The cars we loved.
Back in the 1950’s and 60’s people dreamed of rocket powered cars with futuristic shapes. Nowhere was the dream of tomorrow more prevalent, than in a very optimistic post-war Detroit. Of the many wild and often outrageous designs making the car show rounds, few conceptual themes actually made it into actual production. Those that did were always tempered by practicality and the technological limitations of the real world. One of Chrysler’s takes on the future car was more than just a concept. The Turbine, named for its propulsion system saw actual production, although under limited conditions. Chrysler’s first turbine car was tested in 1954 using a Plymouth sport coupe. The success of that project prompted the company to continually develop turbine technology in road cars. By the dawn of the 60’s, Chrysler was almost ready to release the Turbine to prime time.
As its name sake suggests the turbine was actually powered by a real turbine engine. The car itself was designed by Chrysler with Ghia in Italy, Turbine bodies were built in Italy and assembled in a small nondescript facility in Detroit. A total of 55 cars were built, with five of them being prototypes. Unlike most cars, the Turbine was an ongoing experiment and was constantly being improved.
Due to its experimental status, Chrysler had a kind of lend-lease agreement with Turbine ‘users’. Although they never truly owned the cars, they singed off on a lengthy contract that in summary stated that drivers would by using the cars with Chrysler taking care of taxes, registration. Chrysler even paid the tab for insurance! The lucky 203 users who would get possession of the Turbine cars were more or less driving rolling laboratory and were only required to have the cars brought in for scheduled service/adjustments. After the lease period was up, cars would go to other users. Eventually Chrysler would collect the cars and scrap most of them. It was Chrysler’s policy that it would not sell prototypes to the general public. This arrangement was similar to what GM would do decades later with the EV1.
The striking low slung appearance of the Turbine was quite modern, and in many respects ahead of the design trends of the early 60’s. Its Space Age design influences were restrained by the clean lines that at the time, could have only come from a European influence (Italy). Oddly enough for a car inspired by Jet Age aesthetics, there was not a single wing or fin in sight. Chrysler clearly was looking ahead to the design trends that would become more common in the later half of the 60’s. The ideal of the car came from legendary designer Elwood Engle, however the overall look is attributed to designer Charles Mashigan. It would not have been a stretch to assume that the Batmobile from the popular 60’s Batman show was inspired by the turbine propulsion system of the Turbine car, complete with rocket-like exhaust and space ship like rear end (very Thunderbird like?).
The Turbine engine had super hero versatility. With 130hp, it could run on almost any combustible fuel. In the Turbine’s case that included diesel fuel, unleaded gasoline, kerosene, jet fuel even liquid Crisco! To illustrate the diversity of its fuel portfolio, the President of Mexico was said to have driven a Turbine powered by tequila! Simple driver made air/fuel adjustments needed to be made when switching between fuels.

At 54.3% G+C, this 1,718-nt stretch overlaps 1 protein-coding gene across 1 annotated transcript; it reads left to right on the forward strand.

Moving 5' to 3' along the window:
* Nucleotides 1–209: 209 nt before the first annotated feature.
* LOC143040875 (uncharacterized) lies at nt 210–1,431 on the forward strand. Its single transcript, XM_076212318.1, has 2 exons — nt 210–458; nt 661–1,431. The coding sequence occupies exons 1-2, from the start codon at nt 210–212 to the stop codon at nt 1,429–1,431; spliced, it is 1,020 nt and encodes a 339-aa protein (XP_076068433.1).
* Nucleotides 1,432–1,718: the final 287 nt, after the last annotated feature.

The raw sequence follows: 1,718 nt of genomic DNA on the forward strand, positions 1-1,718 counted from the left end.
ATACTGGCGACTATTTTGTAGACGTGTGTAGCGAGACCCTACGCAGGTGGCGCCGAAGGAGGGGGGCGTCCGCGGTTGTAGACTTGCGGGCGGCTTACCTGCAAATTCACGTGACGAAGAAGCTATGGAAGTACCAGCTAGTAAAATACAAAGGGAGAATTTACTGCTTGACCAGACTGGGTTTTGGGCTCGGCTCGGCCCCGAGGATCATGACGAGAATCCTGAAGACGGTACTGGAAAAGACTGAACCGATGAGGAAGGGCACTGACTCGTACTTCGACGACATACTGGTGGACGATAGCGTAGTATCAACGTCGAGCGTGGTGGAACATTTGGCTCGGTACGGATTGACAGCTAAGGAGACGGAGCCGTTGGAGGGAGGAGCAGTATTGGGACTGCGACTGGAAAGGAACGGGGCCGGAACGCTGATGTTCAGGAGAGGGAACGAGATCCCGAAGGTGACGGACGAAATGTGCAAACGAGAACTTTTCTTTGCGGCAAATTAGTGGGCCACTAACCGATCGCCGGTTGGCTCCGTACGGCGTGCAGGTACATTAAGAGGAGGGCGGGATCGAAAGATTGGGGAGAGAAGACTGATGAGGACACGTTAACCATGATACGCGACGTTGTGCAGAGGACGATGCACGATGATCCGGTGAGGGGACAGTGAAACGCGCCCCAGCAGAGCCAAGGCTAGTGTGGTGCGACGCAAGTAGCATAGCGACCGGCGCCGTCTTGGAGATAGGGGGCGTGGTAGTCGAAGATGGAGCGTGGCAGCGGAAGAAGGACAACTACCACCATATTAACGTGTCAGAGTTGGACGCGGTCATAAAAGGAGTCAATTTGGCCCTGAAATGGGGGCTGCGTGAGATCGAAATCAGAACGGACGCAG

The use of turbines had other advantages like longevity and dependability. Over 1.1 million miles were logged during the “test” period with less than 4% downtown for all cars combined. That was as impressive a record as Chrysler’s mainstream cars. Much of the dependability was due to the Turbine engine having far fewer parts that a regular piston engine car. The turbine itself spun up to 44,000 rpm on a sleeve bearing that insured smooth vibration free operation. No warm-up period was need or anti-freeze for that matter. In fact there was no need for oil changes because oil would not get dirty in the contamination process like with piston engines. The low emissions turbine was clean except for nitrogen oxide emissions. Early engines were also plagued with high operating temperatures, especially when idling. Otherwise, the turbine engine was as smooth as any V8 with a power delivery that was at worst, less than rocket like. The rear wheels propelled the nearly 4,000lb. car to 60 mph in about 12 seconds. Not by any means a sports car, the softly sprung gran tourer with a sharp turning radius was a highway cruiser more than anything.
The interior was as futuristic as the power plant. Door panels curved into the dash while luminescent dials used a sophisticated layer clear plastic system to mimic a fiber optic like display with a blue-green glow. Instead of a typical water temperature gauge, the Turbine had a turbine inlet temperature gauge. Many of the innovations of the Turbine’s interior would find their ways into later Chrysler cars.
Only a few Turbines exist today with a handful of private collectors and museums being among the owners. Chrysler stopped the Turbine’s production in 1964, but did not stop turbine engine development. A New 6th generation turbine car was developed that later became the 1966 Dodge Charger. Chrysler had whipped the heat and emissions problems and actually prepared a turbine version of the 66 Dodge Coronet. It never saw the light of showrooms.
A seventh generation turbine car took the form of an odd-looking Chrysler LeBaron in 1977. By that time Chrysler was in so much trouble, that it did not have the luxury of toying with experiential engines. Although the turbine engine project died for cars, it would go on as a powertrain development in Chrysler’s Defence business. Once Chrysler offloaded its defence industries to General Dynamics, the turbine technology it’s automotive wing started in the late 50’s ended up in the M1 Abrams main Battle Tank.